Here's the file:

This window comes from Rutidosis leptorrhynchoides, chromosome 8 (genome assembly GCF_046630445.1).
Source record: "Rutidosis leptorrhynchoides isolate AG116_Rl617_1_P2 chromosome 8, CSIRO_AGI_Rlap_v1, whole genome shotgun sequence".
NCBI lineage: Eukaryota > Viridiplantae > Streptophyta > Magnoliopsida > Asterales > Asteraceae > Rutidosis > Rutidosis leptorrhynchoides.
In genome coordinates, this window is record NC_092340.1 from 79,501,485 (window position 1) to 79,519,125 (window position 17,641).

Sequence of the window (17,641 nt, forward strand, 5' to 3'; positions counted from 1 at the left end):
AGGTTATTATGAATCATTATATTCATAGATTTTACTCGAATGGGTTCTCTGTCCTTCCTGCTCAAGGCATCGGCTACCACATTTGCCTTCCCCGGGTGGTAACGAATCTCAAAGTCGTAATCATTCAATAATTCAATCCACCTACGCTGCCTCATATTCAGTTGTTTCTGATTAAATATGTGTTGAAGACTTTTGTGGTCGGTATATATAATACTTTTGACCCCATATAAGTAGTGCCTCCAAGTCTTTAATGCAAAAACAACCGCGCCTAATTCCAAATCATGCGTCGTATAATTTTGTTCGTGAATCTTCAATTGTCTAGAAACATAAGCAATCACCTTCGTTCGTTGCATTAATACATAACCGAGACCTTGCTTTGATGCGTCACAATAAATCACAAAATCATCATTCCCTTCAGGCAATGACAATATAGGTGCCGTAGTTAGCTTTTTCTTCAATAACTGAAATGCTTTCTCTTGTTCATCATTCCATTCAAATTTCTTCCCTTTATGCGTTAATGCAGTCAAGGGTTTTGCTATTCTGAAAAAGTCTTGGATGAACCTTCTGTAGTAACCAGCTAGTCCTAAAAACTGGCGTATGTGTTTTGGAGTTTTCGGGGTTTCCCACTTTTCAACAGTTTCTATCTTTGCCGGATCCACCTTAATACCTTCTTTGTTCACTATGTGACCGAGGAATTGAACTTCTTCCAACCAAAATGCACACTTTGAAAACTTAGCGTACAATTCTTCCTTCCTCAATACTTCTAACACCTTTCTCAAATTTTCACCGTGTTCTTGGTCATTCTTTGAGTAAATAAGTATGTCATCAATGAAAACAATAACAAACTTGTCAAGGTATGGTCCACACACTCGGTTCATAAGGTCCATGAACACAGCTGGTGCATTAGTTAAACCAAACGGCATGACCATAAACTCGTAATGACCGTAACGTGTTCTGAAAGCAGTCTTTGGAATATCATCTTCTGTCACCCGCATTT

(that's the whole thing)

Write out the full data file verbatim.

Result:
This window comes from Rutidosis leptorrhynchoides, chromosome 8 (genome assembly GCF_046630445.1).
Source record: "Rutidosis leptorrhynchoides isolate AG116_Rl617_1_P2 chromosome 8, CSIRO_AGI_Rlap_v1, whole genome shotgun sequence".
NCBI lineage: Eukaryota > Viridiplantae > Streptophyta > Magnoliopsida > Asterales > Asteraceae > Rutidosis > Rutidosis leptorrhynchoides.
In genome coordinates, this window is record NC_092340.1 from 79,501,485 (window position 1) to 79,519,125 (window position 17,641).

Sequence of the window (17,641 nt, forward strand, 5' to 3'; positions counted from 1 at the left end):
AGGTTATTATGAATCATTATATTCATAGATTTTACTCGAATGGGTTCTCTGTCCTTCCTGCTCAAGGCATCGGCTACCACATTTGCCTTCCCCGGGTGGTAACGAATCTCAAAGTCGTAATCATTCAATAATTCAATCCACCTACGCTGCCTCATATTCAGTTGTTTCTGATTAAATATGTGTTGAAGACTTTTGTGGTCGGTATATATAATACTTTTGACCCCATATAAGTAGTGCCTCCAAGTCTTTAATGCAAAAACAACCGCGCCTAATTCCAAATCATGCGTCGTATAATTTTGTTCGTGAATCTTCAATTGTCTAGAAACATAAGCAATCACCTTCGTTCGTTGCATTAATACATAACCGAGACCTTGCTTTGATGCGTCACAATAAATCACAAAATCATCATTCCCTTCAGGCAATGACAATATAGGTGCCGTAGTTAGCTTTTTCTTCAATAACTGAAATGCTTTCTCTTGTTCATCATTCCATTCAAATTTCTTCCCTTTATGCGTTAATGCAGTCAAGGGTTTTGCTATTCTGAAAAAGTCTTGGATGAACCTTCTGTAGTAACCAGCTAGTCCTAAAAACTGGCGTATGTGTTTTGGAGTTTTCGGGGTTTCCCACTTTTCAACAGTTTCTATCTTTGCCGGATCCACCTTAATACCTTCTTTGTTCACTATGTGACCGAGGAATTGAACTTCTTCCAACCAAAATGCACACTTTGAAAACTTAGCGTACAATTCTTCCTTCCTCAATACTTCTAACACCTTTCTCAAATTTTCACCGTGTTCTTGGTCATTCTTTGAGTAAATAAGTATGTCATCAATGAAAACAATAACAAACTTGTCAAGGTATGGTCCACACACTCGGTTCATAAGGTCCATGAACACAGCTGGTGCATTAGTTAAACCAAACGGCATGACCATAAACTCGTAATGACCGTAACGTGTTCTGAAAGCAGTCTTTGGAATATCATCTTCTGTCACCCGCATTT